Posted by: henrymcghie | January 8, 2010

Work begins on the new gallery!

This week we have really started work on the actual structure of the gallery. Since the museum opened in 1891, many cases have been added and modified. We want people to be able to see the original structure more easily, so we are taking these cases out. For the last two days, conservators (people who work on keeping objects in a stable and safe condition) have been taking the seals, whales and dolphins out of one of the cases. This is partly as a test, to see what the floor is like underneath and how much work is involved, and so that the conservators can work on the condition of the specimens. The animals are all from the nineteenth century and are stuffed. The preserved skin covers an artificial body made of plaster and the animals have realistic glass eyes.

The case contains some absolutely fascinating objects, but the stories behind these have not previously been told on the labels.  One  of the objects is the skeleton of a Beluga- a small white whale from the Arctic. We know this skeleton was on display in the museum as long ago as 1899 as it is mentioned in a guide book.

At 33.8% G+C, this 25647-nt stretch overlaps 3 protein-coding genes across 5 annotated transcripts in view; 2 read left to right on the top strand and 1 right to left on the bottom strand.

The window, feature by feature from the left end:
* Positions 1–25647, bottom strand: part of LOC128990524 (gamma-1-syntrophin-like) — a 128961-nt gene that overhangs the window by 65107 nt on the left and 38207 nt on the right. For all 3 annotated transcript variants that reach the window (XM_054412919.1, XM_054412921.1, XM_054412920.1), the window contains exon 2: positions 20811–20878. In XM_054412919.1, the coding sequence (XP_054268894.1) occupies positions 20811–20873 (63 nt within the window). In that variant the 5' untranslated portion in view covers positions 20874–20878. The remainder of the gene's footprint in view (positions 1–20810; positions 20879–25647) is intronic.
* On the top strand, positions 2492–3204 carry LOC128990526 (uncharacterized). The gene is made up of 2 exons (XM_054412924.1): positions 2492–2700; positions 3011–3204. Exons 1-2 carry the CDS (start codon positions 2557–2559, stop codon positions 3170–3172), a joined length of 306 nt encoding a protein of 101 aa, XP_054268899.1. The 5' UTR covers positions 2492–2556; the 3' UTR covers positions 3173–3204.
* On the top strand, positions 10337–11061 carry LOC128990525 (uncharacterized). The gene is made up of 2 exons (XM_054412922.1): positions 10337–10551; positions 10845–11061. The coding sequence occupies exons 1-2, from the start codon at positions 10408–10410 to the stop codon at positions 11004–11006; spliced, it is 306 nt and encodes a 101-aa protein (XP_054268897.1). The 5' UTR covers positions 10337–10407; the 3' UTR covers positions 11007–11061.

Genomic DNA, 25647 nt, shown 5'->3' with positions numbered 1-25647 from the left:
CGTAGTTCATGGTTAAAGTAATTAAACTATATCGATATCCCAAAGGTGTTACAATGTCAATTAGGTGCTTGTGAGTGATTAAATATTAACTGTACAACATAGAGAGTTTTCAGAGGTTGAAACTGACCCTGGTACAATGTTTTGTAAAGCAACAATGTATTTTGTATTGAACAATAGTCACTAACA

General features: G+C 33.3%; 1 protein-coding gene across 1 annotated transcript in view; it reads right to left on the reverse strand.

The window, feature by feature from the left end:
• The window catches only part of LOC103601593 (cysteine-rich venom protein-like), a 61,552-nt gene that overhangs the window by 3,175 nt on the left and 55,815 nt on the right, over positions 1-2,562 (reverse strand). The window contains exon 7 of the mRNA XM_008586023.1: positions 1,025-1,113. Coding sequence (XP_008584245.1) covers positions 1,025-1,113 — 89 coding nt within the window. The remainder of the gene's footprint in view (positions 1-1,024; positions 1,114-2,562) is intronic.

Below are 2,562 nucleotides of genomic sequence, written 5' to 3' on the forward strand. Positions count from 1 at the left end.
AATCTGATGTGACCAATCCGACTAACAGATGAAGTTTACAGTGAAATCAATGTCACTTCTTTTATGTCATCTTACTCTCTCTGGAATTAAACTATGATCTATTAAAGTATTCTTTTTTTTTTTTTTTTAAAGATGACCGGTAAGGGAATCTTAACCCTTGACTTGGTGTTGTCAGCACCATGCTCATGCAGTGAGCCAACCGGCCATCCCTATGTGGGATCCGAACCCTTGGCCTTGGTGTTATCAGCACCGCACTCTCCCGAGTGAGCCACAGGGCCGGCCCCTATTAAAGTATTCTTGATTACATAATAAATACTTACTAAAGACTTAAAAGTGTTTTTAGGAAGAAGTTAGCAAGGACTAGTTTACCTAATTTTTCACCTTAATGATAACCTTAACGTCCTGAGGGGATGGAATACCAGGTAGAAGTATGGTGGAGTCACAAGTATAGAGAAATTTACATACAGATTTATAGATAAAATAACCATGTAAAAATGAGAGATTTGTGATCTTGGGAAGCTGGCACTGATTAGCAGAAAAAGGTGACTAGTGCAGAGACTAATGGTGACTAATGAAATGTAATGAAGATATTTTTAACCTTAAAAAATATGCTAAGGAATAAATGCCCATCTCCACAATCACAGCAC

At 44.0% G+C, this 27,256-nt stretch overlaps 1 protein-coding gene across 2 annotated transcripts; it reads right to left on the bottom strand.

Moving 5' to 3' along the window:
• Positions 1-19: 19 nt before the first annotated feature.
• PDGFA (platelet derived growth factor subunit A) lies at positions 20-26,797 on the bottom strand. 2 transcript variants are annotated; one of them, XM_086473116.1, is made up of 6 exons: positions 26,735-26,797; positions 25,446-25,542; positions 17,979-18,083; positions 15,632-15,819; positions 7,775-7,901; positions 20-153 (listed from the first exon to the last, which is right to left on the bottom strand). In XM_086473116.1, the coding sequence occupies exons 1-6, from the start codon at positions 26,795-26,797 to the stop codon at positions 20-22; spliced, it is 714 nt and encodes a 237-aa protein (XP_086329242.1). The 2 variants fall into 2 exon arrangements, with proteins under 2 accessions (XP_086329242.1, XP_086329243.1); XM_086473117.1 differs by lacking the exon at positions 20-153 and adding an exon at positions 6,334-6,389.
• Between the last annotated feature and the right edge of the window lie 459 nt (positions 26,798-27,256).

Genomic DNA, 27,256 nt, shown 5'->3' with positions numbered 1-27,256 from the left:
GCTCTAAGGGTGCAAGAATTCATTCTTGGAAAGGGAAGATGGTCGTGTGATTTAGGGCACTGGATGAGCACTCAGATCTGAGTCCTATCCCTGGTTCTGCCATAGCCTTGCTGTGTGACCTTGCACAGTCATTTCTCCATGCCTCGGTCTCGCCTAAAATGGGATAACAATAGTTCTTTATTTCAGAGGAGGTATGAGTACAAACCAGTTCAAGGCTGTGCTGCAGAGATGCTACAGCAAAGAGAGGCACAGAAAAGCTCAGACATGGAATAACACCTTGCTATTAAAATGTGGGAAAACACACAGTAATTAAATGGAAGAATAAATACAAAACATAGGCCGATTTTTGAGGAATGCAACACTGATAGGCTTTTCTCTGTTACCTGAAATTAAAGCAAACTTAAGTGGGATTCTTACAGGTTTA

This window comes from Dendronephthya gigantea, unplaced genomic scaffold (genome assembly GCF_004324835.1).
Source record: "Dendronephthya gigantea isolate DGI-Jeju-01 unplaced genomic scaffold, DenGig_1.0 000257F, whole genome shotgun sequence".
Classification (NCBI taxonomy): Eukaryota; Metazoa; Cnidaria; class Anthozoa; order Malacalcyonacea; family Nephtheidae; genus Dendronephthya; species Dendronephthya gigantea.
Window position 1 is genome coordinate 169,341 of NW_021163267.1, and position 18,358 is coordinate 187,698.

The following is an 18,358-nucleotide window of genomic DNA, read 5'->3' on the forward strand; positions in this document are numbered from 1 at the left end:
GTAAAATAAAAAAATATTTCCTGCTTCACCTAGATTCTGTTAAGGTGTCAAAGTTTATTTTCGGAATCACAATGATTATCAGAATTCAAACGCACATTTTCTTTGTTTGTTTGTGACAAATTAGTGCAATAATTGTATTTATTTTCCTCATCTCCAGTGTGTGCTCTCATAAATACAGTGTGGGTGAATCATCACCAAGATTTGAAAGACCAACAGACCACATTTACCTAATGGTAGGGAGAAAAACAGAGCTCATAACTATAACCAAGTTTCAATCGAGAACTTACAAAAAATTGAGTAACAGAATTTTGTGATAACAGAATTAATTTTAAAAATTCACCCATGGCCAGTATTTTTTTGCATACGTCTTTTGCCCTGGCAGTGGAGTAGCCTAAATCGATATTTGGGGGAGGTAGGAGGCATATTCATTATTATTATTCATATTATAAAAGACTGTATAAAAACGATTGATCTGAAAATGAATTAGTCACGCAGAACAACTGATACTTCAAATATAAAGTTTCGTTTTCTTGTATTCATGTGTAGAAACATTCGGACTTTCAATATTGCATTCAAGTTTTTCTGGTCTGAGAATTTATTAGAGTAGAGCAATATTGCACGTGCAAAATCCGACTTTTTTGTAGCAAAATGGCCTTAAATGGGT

Another interesting specimen is the Walrus. You’ll see that we only have its head! This is because it was a trophy. Somebody- we don’t know who- probably shot it and then preserved its head. Our new gallery will focus much more heavily on people’s relationships with nature, so the Walrus head is a good talking point.

I am really interested to know what people think of the preserved animals in the photos and how these relate to living animals in the wild. What do you think about this?

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